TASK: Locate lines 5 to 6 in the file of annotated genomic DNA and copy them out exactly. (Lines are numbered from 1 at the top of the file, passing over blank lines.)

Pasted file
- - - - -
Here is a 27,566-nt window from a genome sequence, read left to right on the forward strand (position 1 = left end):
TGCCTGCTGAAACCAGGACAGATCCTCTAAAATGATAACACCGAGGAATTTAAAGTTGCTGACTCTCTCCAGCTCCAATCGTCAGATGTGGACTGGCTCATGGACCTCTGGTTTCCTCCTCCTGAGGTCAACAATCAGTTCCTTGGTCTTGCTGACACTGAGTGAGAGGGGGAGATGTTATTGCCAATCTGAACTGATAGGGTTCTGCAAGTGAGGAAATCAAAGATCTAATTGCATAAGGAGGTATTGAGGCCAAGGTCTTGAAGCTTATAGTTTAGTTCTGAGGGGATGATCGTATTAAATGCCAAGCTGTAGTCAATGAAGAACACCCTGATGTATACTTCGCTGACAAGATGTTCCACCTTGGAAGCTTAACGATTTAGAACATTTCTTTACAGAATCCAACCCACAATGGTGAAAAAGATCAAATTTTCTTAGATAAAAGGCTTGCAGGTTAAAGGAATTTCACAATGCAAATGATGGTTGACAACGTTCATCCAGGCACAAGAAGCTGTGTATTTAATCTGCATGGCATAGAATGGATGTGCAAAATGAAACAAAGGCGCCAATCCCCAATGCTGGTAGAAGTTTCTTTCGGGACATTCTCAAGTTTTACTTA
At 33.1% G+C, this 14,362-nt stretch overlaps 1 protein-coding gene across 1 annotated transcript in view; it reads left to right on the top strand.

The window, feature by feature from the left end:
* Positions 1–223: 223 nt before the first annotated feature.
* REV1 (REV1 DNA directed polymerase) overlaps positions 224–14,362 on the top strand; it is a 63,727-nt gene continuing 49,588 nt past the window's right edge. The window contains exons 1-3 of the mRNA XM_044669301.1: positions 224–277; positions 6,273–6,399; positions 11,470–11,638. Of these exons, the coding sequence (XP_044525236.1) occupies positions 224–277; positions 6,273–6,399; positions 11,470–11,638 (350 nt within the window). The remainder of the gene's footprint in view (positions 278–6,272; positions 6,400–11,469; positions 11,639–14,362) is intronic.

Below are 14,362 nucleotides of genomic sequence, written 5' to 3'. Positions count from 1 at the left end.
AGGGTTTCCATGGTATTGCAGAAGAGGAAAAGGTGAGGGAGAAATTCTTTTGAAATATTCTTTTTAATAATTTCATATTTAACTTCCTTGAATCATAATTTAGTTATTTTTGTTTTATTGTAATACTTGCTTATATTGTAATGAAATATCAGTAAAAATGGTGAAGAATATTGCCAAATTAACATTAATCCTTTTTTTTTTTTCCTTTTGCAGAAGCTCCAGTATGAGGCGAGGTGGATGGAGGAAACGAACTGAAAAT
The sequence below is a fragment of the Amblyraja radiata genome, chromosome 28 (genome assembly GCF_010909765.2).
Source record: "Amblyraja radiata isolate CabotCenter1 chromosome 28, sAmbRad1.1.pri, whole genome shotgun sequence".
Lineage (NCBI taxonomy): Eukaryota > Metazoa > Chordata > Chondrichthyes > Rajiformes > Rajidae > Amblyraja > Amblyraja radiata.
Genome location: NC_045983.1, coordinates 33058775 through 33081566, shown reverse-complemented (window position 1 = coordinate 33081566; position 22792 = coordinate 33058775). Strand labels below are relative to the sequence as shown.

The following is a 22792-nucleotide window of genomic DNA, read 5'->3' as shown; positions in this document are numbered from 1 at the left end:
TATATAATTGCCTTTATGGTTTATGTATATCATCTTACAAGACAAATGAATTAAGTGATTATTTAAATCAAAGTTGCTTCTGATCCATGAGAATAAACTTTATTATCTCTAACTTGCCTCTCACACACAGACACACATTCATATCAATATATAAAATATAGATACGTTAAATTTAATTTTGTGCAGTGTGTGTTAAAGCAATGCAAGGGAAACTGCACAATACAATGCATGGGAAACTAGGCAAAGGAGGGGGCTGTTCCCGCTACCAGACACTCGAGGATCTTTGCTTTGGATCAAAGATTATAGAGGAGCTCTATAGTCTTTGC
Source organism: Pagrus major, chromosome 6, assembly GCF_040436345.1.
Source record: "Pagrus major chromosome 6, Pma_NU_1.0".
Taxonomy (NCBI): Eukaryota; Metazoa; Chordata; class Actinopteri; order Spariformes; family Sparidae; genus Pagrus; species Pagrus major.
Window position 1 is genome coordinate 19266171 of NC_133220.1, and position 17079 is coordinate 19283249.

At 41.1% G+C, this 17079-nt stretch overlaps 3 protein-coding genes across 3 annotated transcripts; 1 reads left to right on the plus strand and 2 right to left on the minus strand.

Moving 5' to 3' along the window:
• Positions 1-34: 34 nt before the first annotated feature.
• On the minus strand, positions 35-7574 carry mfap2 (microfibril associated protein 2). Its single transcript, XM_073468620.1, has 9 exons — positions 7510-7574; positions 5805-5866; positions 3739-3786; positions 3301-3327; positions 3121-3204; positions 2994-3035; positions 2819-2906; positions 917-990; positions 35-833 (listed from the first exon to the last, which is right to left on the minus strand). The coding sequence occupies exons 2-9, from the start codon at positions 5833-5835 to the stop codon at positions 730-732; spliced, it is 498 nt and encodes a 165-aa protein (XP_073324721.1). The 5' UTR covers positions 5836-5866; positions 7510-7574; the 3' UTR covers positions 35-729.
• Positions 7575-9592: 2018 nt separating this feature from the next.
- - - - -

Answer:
* Positions 1–223: 223 nt before the first annotated feature.
* REV1 (REV1 DNA directed polymerase) overlaps positions 224–14,362 on the top strand; it is a 63,727-nt gene continuing 49,588 nt past the window's right edge. The window contains exons 1-3 of the mRNA XM_044669301.1: positions 224–277; positions 6,273–6,399; positions 11,470–11,638. Of these exons, the coding sequence (XP_044525236.1) occupies positions 224–277; positions 6,273–6,399; positions 11,470–11,638 (350 nt within the window). The remainder of the gene's footprint in view (positions 278–6,272; positions 6,400–11,469; positions 11,639–14,362) is intronic.